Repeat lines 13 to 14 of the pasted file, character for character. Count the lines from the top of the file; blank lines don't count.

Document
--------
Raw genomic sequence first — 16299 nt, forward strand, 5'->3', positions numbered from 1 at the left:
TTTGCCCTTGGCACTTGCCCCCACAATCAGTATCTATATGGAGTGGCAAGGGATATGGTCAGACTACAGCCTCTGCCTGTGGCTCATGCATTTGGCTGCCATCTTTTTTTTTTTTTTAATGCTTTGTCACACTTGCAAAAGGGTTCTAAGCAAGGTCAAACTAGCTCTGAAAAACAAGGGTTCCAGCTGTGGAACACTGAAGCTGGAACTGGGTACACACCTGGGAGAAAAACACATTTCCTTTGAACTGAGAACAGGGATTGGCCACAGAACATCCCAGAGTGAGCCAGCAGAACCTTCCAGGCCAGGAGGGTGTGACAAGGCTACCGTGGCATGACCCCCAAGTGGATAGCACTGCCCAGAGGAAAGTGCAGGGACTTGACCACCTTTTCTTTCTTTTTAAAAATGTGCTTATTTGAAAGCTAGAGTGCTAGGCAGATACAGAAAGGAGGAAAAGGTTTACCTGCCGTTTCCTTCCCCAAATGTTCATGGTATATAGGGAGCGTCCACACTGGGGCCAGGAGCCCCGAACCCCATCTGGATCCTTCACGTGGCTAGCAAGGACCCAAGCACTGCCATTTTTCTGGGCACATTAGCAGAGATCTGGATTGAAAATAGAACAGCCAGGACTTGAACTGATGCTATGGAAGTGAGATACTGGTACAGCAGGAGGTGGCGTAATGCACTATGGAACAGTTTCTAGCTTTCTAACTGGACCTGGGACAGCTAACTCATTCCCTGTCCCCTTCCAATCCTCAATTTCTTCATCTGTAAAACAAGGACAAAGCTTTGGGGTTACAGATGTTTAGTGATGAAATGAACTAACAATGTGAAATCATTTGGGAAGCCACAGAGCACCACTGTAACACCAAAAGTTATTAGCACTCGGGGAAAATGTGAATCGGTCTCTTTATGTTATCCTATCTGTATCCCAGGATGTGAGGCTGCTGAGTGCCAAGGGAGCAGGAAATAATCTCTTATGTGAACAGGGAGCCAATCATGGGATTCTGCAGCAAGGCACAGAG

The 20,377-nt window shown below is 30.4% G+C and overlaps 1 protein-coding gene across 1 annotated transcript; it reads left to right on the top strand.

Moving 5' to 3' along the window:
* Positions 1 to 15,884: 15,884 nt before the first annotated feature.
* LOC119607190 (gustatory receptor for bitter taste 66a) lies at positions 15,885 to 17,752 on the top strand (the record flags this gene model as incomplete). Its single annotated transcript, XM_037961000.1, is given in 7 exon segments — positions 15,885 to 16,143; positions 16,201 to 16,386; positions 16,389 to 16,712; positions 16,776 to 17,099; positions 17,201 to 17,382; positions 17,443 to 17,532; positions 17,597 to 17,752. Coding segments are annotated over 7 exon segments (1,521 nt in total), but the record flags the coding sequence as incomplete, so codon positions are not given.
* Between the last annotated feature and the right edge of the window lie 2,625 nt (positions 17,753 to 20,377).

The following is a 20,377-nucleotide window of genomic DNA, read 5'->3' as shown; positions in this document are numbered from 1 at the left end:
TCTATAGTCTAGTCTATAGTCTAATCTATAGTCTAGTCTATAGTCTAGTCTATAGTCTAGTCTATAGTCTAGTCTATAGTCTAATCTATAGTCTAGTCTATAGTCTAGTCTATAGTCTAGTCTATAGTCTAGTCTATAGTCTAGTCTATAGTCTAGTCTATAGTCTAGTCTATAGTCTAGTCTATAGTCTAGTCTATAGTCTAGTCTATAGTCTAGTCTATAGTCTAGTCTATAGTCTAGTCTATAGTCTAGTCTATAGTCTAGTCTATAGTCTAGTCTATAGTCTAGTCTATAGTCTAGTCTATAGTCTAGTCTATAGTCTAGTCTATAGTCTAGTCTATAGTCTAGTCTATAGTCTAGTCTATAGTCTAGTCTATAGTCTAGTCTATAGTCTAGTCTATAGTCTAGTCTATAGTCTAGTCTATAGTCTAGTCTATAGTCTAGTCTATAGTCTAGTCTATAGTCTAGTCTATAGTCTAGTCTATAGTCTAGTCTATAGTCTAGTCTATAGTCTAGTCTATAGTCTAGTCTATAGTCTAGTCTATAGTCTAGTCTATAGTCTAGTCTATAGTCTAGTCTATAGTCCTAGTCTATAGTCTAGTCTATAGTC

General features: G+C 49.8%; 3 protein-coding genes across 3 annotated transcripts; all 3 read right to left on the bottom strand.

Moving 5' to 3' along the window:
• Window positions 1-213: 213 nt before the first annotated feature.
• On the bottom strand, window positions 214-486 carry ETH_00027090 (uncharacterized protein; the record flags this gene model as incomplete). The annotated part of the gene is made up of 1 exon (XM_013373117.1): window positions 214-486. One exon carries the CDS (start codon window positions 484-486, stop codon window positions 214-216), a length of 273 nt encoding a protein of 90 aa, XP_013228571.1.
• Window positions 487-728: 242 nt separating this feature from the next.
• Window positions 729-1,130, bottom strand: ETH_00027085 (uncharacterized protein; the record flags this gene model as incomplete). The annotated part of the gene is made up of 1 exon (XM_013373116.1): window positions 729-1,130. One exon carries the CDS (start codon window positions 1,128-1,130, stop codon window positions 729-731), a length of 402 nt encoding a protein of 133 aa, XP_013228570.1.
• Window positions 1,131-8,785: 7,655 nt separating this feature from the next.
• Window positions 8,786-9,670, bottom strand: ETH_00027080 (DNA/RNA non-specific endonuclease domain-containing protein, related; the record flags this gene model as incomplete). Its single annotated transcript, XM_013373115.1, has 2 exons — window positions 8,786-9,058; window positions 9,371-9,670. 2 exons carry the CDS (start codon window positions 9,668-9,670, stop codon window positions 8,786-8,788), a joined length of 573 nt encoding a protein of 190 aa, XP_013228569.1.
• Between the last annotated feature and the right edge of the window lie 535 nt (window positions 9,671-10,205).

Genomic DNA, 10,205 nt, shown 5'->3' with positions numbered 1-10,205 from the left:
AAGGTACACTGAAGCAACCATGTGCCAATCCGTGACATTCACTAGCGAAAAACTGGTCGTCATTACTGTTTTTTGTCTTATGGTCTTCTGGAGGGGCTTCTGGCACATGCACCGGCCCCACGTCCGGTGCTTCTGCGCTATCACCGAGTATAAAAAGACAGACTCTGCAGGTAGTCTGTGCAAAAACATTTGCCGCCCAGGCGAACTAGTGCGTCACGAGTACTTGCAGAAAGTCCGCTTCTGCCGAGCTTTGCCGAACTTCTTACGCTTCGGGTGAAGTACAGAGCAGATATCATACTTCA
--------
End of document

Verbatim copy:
• On the bottom strand, window positions 214-486 carry ETH_00027090 (uncharacterized protein; the record flags this gene model as incomplete). The annotated part of the gene is made up of 1 exon (XM_013373117.1): window positions 214-486. One exon carries the CDS (start codon window positions 484-486, stop codon window positions 214-216), a length of 273 nt encoding a protein of 90 aa, XP_013228571.1.
• Window positions 487-728: 242 nt separating this feature from the next.